East Azarbaijan, close by Tabriz. This could have been paradise on earth, not only metaphorically but also – quite literally. Now more and more scholars and historians are suggesting that ancient Tabriz and its surrounding is none other than the actual original location of the story of the Garden of Eden and of Adam and Eve. *
In East Azerbaijan there is a local tradition of telling the story of the second garden of Eden. This is how Shayegheh Seyfizadeh’s mother would tell the story to her during her childhood in Marand, west of Tabriz:
Once there was a farmer named Shaddad. One day ploughing his land the plough got stuck, the bulls couldn’t pull it lose, and with his kolang and a great deal of effort he dug and discovered three massive urns filled with gold and jewellery. He said to himself:
- “If I tell people about the pots they’ll kill me to get hold of the treasure. If the news reaches the king I’m sure he’ll send his men to take it from me.”
So farmer Shaddad hid the pots in another location, safe from ploughs and prying people. He sat beside his field, lit his chopogh and after pondering he came to the conclusion:
First of all, one should trust one’s parents. Secondly – trust one’s own spouse.
Farmer Shaddad’s parents weren’t alive anymore, so he decides to share his finding with his wife. To put her reliability to the test he came home that night, acting worried and distraught:
- Today I’ve given birth to a rabbit.
His wife laughed and ridiculed him.
- Men can’t give birth! And if they did it sure wouldn’t be to a rabbit.
The farmer reached into his saddlebag and pulled out a dead rabbit.
- This is the rabbit I gave birth to today.
His wife again laughed and ridiculed him. They ate dinner and went to sleep. Early morning the next day instead of going to his field, farmer Shaddad went to the village spring and hid in a corner. When all women as usual gathered, to wash clothes and carpets, farmer Shaddad’s wife also turned up, this time full of gossip.
- Yesterday my husband gave birth to a rabbit!
The news quickly spread around the village and when farmer Shaddad returned home that evening he told his wife.
- You are of no use to me.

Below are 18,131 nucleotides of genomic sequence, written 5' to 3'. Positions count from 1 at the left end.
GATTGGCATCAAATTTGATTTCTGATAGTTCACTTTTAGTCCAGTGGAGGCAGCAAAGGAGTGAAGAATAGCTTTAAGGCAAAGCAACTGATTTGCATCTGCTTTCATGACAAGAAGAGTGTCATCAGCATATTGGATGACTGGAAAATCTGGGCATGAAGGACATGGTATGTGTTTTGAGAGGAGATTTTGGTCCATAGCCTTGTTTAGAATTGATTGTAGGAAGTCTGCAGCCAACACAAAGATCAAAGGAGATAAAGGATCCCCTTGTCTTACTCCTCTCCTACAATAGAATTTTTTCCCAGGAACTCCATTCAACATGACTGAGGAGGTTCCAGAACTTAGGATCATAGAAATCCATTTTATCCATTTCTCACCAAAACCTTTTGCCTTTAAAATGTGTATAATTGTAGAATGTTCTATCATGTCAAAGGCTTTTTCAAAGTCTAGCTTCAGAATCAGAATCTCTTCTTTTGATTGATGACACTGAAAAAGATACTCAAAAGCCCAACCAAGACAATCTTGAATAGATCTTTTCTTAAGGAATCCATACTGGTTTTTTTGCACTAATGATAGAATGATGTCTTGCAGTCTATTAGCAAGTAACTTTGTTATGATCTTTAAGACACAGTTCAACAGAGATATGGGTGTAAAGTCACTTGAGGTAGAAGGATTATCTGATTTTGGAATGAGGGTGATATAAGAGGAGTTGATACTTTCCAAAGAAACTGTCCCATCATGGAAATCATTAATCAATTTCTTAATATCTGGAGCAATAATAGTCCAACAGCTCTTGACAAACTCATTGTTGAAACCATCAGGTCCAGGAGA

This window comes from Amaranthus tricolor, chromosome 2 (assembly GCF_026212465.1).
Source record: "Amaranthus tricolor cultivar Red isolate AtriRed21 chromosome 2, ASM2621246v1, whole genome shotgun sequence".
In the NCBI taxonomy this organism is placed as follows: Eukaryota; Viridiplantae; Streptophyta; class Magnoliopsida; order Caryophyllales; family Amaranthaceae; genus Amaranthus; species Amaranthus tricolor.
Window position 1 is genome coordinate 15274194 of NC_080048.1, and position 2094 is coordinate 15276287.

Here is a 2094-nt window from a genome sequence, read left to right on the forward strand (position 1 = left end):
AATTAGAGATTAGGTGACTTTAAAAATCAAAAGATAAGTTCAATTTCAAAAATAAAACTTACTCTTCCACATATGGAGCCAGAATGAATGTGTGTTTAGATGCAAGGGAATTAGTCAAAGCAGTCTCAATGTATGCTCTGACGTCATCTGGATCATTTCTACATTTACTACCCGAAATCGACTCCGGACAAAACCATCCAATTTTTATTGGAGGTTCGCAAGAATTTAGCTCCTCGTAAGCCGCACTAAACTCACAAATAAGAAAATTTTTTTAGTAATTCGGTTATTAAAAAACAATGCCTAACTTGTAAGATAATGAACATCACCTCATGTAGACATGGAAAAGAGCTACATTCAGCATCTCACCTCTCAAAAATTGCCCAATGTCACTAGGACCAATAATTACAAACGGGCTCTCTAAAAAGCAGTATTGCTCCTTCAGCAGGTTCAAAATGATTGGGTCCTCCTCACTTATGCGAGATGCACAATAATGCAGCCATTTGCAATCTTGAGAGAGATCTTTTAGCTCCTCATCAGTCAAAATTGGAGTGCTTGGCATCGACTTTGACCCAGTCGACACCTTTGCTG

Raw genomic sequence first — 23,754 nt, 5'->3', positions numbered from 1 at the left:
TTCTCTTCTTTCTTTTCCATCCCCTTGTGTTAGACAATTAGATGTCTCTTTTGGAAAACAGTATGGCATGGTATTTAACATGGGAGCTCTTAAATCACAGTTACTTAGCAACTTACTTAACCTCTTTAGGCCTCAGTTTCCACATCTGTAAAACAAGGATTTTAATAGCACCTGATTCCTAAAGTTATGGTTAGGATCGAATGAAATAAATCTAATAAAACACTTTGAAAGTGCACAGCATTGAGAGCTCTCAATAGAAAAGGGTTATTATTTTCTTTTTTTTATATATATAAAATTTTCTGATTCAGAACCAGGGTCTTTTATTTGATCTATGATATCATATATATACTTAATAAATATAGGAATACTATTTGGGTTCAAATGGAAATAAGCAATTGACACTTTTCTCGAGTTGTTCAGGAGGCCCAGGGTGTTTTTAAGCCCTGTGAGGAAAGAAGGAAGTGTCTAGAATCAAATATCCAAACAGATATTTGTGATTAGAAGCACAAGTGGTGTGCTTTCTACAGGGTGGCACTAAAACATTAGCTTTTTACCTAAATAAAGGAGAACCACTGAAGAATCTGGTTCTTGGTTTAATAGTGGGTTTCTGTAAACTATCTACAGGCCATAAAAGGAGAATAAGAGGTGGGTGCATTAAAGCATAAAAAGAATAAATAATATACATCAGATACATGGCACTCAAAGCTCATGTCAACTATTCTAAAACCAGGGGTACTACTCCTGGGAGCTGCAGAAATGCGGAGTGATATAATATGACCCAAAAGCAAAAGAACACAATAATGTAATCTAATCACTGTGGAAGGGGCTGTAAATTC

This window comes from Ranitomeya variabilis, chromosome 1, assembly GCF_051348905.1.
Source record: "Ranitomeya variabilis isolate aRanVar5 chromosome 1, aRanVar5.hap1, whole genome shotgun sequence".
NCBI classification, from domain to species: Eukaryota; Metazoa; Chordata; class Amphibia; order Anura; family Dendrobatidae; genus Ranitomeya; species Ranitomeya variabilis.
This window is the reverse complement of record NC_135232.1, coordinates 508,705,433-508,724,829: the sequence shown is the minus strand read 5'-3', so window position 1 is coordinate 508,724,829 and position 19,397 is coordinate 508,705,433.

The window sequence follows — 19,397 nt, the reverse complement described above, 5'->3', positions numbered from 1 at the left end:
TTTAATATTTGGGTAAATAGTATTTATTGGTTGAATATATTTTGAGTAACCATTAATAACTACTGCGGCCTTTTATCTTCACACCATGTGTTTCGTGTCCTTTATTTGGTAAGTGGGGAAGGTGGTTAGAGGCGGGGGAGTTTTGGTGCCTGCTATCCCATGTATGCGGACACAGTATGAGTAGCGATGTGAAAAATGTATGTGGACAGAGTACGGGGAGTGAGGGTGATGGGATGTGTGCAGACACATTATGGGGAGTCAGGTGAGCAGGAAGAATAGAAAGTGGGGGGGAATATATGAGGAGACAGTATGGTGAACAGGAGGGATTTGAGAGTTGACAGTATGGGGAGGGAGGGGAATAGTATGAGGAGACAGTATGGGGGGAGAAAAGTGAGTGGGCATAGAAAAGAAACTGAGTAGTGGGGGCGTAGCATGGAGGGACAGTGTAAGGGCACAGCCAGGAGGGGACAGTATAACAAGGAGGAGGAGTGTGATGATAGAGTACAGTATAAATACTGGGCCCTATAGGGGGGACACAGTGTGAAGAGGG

He divorced and found himself a new wife. Again, when coming home from the field one night, he acted distraught and worried.
- Something has happened to me and I do not know what to do.
His wife asked:
- What has happened?
- Today, in the fields I gave birth to a crow.
His wife said:
- Why are you telling lies? Men don’t give birth, and if they did, it sure wouldn’t be to a crow. I think you have an issue you can’t tell me about. But you should be sure, anything you tell me will be kept to our selves.
For several days he hides by the spring, observing his wife. Not only does she keep silent about his story but also seems worried and troubled. So he decided to go home that evening and tell her the truth.
- I have found three pots of gold and jewellery and I don’t want anyone to know. I do not know what to do.
His wife said:
- Let’s dig them up in the middle of the night and bring them home.
Out of the pots they grabbed a handful of jewellery and spread them around the village by tossing them over the walls and through windows. In the morning they woke up to a commotion in the village. The villagers were telling each other stories of found treasures, and barely noticed when farmer Shaddad’s wife told them she’d also found gold and jewellery, an entire bagful.
When farmer Shaddad and his wife noticed that nobody seemed bothered about their bag of gold, one day the moved and settled down in a village where nobody knew them. They bought a great big piece of land and because farmer Shaddad was such an able man he turned it into a glorious garden, with plants and fruit from all over the world, building trails of marble and glorious walls. When all the jewels and gold was sold and the money spent all that remained were doors for the gateway of the garden. Every day he stood outside the gates of the garden, pondering:
- What doors can I buy for this garden that suits its glory?
One day he sees an old man carrying one big magnificent door on his back yelling:
- A door for sale! A door for sale!
When asking the man about the price for the door the old man responded:
- I won’t sell if for money, but for half the garden.
Because farmer Shaddad now was wealthy and powerful he said to himself:
- Sure why not, the old man will still not be as powerful as I am, his powers won’t reach mine.
He bought the door and gave the old man half the garden. Several weeks later, the old man returned, with the other pair of the door.
- Give me the other half of the garden and I’ll give you this door.
Farmer Shaddad agreed and gave the old man the other half of the garden. He assembled the other door into the gateway and stepped on to his horse, proudly riding down the trail to be the first to enter his garden like a noble man. The moment the horse stepped on the threshold of the garden, Azrael, the angel of death, showed up.
- Prepare, Shaddad, I’m going to take your life.
The farmer Shaddad asked of the angel:
- Could you please wait? I want to just one time ride into my garden and see what I’ve built.
Azrael then said:
- The garden isn’t yours. You own only the two doors I sold you.
There and then Azrael took farmer Shaddad’s life, and that is how the second garden of Eden forever got lost to humanity.
*For more on theory of Tabriz as the original Garden of Eden read David Rohl’s presentation or Peter Martin’s travel letter.